The Unfinished Nation, Chapter 21 “The Rise of Progressivism”
Chapter 21 Main Themes:
A thorough study of Chapter 21 should enable the student to understand:
An election in which each candidate for a city council (or other representative body) is voted on by all the voters within a city (or other jurisdiction) rather than by only the residents of a specific ward (or district).
A progressive effort to limit the power of parties and improve the quality of public officials, the direct primary was an attempt to take the selection of candidates away from bosses and instead give it to the people (through a primary vote.) The direct primary was also used to disenfranchise African-Americans in the Jim Crow South.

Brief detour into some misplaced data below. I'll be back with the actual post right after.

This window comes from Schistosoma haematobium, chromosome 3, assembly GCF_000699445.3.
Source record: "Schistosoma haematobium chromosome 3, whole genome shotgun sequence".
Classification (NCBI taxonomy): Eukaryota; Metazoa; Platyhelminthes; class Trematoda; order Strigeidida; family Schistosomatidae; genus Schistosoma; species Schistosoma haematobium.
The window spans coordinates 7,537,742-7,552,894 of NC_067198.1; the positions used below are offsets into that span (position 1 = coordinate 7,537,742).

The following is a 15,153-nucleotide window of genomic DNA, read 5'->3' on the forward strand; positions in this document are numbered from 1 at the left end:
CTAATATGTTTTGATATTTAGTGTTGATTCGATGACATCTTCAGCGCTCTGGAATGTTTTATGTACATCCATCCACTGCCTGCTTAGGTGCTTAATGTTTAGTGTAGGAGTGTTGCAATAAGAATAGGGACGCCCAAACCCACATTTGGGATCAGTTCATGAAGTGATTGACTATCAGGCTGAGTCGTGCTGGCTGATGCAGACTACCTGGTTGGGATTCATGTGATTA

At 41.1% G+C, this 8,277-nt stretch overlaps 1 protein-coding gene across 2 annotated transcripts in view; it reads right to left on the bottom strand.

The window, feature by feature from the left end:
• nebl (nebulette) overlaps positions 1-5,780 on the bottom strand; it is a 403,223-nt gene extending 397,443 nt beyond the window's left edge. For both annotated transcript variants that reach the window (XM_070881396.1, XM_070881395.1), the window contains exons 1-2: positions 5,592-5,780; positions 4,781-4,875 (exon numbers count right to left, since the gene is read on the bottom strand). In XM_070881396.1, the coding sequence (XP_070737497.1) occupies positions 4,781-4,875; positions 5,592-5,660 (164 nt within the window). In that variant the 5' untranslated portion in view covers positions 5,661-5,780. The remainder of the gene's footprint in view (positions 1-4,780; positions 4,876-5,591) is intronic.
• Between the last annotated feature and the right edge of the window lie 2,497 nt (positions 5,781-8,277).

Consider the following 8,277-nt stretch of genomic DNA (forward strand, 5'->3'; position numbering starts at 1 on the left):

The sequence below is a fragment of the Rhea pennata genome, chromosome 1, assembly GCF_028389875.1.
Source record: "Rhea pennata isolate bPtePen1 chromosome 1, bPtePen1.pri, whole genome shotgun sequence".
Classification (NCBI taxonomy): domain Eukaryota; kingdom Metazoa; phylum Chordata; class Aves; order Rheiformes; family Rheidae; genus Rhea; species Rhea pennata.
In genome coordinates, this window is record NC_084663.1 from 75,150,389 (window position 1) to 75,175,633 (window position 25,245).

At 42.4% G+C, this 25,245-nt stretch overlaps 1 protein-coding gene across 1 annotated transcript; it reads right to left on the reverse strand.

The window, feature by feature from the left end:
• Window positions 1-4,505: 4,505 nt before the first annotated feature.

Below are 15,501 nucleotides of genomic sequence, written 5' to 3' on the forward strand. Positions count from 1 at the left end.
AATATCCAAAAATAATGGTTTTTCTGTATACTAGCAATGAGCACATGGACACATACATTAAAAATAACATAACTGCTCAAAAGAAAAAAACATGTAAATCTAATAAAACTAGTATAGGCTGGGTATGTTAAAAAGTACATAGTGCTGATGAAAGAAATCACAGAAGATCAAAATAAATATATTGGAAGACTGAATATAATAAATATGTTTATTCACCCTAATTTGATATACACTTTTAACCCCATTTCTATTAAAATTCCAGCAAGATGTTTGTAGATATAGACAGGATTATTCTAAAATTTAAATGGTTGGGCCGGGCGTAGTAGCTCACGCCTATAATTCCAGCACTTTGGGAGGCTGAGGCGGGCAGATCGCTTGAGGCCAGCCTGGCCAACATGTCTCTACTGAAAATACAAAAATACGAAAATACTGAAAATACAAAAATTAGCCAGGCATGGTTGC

A letter on a current issue of church concern, circulated to Roman Catholic clergy by the pope. Encyclicals, such as Rerum Novarum, are considered to constitute official church policy.
A populist innovation which allowed reformers to circumvent state legislatures by submitting new legislation directly to the voters in general elections.
Political groups who have come together on the basis of one particular interest. In the progressive era, a new pattern of politics emerged in which many individual interests organized to influence government directly rather than operating through party structures. This "interest group democracy" has continued until the present day.
Another populist-progressive reform effort, the recall gave voters the right to remove a public official from office through a special election, which could be called after a sufficient number of citizens had signed a petition.
A method devised by populist and progressive reformers by which actions of the legislature could be returned to the electorate for approval by placing an issue on the general ballot.